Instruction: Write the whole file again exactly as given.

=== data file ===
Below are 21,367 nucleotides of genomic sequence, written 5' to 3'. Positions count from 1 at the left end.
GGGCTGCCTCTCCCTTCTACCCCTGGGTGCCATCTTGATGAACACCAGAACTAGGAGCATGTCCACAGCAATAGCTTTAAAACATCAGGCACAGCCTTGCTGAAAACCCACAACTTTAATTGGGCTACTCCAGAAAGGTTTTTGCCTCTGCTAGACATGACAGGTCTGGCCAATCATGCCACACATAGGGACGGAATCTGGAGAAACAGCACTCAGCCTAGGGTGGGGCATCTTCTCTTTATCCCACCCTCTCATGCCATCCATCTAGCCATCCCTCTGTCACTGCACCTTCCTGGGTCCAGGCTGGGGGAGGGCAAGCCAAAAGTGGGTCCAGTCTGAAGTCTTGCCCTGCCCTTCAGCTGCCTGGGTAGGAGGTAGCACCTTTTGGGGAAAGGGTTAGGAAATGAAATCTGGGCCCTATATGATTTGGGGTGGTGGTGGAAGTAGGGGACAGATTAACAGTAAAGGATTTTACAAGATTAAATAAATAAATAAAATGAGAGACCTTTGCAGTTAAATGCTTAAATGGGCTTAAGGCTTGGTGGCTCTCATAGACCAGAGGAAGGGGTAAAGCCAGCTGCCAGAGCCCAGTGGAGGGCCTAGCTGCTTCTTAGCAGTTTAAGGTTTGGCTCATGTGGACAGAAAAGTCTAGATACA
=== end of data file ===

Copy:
Below are 21,367 nucleotides of genomic sequence, written 5' to 3'. Positions count from 1 at the left end.
GGGCTGCCTCTCCCTTCTACCCCTGGGTGCCATCTTGATGAACACCAGAACTAGGAGCATGTCCACAGCAATAGCTTTAAAACATCAGGCACAGCCTTGCTGAAAACCCACAACTTTAATTGGGCTACTCCAGAAAGGTTTTTGCCTCTGCTAGACATGACAGGTCTGGCCAATCATGCCACACATAGGGACGGAATCTGGAGAAACAGCACTCAGCCTAGGGTGGGGCATCTTCTCTTTATCCCACCCTCTCATGCCATCCATCTAGCCATCCCTCTGTCACTGCACCTTCCTGGGTCCAGGCTGGGGGAGGGCAAGCCAAAAGTGGGTCCAGTCTGAAGTCTTGCCCTGCCCTTCAGCTGCCTGGGTAGGAGGTAGCACCTTTTGGGGAAAGGGTTAGGAAATGAAATCTGGGCCCTATATGATTTGGGGTGGTGGTGGAAGTAGGGGACAGATTAACAGTAAAGGATTTTACAAGATTAAATAAATAAATAAAATGAGAGACCTTTGCAGTTAAATGCTTAAATGGGCTTAAGGCTTGGTGGCTCTCATAGACCAGAGGAAGGGGTAAAGCCAGCTGCCAGAGCCCAGTGGAGGGCCTAGCTGCTTCTTAGCAGTTTAAGGTTTGGCTCATGTGGACAGAAAAGTCTAGATACA